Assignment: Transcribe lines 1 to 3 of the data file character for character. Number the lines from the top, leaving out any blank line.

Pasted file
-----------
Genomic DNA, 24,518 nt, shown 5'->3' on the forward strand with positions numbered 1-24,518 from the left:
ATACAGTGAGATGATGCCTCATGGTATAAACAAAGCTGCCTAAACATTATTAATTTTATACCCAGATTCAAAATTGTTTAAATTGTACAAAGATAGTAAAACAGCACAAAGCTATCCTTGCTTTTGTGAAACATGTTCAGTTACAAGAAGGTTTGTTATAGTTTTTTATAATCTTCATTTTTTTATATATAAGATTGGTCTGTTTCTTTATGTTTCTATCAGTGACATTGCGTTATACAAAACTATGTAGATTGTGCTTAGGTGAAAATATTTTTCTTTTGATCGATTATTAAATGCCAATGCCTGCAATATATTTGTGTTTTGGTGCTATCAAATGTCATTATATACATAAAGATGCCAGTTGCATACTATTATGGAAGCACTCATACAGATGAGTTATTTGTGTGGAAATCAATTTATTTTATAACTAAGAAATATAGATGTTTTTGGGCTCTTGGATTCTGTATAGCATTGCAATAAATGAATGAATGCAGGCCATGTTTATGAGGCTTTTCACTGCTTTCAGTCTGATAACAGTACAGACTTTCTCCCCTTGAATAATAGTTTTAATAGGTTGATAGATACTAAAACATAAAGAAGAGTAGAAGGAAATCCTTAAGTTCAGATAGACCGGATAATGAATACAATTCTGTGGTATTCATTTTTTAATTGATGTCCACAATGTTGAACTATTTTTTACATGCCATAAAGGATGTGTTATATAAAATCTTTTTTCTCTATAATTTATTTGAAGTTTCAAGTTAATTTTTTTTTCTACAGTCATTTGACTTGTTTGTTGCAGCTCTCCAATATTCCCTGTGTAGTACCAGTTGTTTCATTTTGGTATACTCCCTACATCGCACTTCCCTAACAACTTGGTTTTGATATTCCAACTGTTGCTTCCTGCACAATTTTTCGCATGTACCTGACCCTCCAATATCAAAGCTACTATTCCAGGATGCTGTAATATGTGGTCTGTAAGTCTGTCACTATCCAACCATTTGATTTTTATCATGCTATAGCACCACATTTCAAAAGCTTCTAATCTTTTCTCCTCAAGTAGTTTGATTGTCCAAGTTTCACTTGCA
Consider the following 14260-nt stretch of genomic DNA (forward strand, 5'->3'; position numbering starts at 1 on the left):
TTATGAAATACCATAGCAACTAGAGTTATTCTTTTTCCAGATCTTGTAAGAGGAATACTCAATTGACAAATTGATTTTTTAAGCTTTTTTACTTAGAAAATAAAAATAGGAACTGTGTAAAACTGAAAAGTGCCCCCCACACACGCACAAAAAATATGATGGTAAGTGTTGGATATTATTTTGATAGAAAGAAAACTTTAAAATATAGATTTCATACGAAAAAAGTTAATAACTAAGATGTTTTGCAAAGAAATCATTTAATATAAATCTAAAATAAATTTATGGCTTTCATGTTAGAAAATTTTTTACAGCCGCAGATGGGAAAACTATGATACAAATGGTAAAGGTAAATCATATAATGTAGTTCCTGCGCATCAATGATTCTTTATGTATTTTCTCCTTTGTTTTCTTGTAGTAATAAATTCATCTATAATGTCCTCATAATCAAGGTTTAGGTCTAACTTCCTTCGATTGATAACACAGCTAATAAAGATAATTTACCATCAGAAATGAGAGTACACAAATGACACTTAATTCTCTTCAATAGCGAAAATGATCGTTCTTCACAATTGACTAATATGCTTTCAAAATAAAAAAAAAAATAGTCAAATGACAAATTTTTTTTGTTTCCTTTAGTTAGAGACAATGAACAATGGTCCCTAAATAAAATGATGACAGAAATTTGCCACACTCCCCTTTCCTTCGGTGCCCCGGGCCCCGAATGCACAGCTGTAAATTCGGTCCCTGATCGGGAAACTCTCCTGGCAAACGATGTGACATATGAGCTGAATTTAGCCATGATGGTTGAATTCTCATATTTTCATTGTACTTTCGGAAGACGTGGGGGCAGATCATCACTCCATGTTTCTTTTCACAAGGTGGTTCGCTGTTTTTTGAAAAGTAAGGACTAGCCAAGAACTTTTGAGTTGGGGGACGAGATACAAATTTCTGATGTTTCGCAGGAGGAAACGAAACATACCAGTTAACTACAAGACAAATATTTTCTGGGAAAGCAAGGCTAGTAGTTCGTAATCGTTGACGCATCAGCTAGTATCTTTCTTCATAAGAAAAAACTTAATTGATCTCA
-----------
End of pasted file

Genomic DNA, 24,518 nt, shown 5'->3' on the forward strand with positions numbered 1-24,518 from the left:
ATACAGTGAGATGATGCCTCATGGTATAAACAAAGCTGCCTAAACATTATTAATTTTATACCCAGATTCAAAATTGTTTAAATTGTACAAAGATAGTAAAACAGCACAAAGCTATCCTTGCTTTTGTGAAACATGTTCAGTTACAAGAAGGTTTGTTATAGTTTTTTATAATCTTCATTTTTTTATATATAAGATTGGTCTGTTTCTTTATGTTTCTATCAGTGACATTGCGTTATACAAAACTATGTAGATTGTGCTTAGGTGAAAATATTTTTCTTTTGATCGATTATTAAATGCCAATGCCTGCAATATATTTGTGTTTTGGTGCTATCAAATGTCATTATATACATAAAGATGCCAGTTGCATACTATTATGGAAGCACTCATACAGATGAGTTATTTGTGTGGAAATCAATTTATTTTATAACTAAGAAATATAGATGTTTTTGGGCTCTTGGATTCTGTATAGCATTGCAATAAATGAATGAATGCAGGCCATGTTTATGAGGCTTTTCACTGCTTTCAGTCTGATAACAGTACAGACTTTCTCCCCTTGAATAATAGTTTTAATAGGTTGATAGATACTAAAACATAAAGAAGAGTAGAAGGAAATCCTTAAGTTCAGATAGACCGGATAATGAATACAATTCTGTGGTATTCATTTTTTAATTGATGTCCACAATGTTGAACTATTTTTTACATGCCATAAAGGATGTGTTATATAAAATCTTTTTTCTCTATAATTTATTTGAAGTTTCAAGTTAATTTTTTTTTCTACAGTCATTTGACTTGTTTGTTGCAGCTCTCCAATATTCCCTGTGTAGTACCAGTTGTTTCATTTTGGTATACTCCCTACATCGCACTTCCCTAACAACTTGGTTTTGATATTCCAACTGTTGCTTCCTGCACAATTTTTCGCATGTACCTGACCCTCCAATATCAAAGCTACTATTCCAGGATGCTGTAATATGTGGTCTGTAAGTCTGTCACTATCCAACCATTTGATTTTTATCATGCTATAGCACCACATTTCAAAAGCTTCTAATCTTTTCTCCTCAAGTAGTTTGATTGTCCAAGTTTCACTTGCA
Consider the following 14260-nt stretch of genomic DNA (forward strand, 5'->3'; position numbering starts at 1 on the left):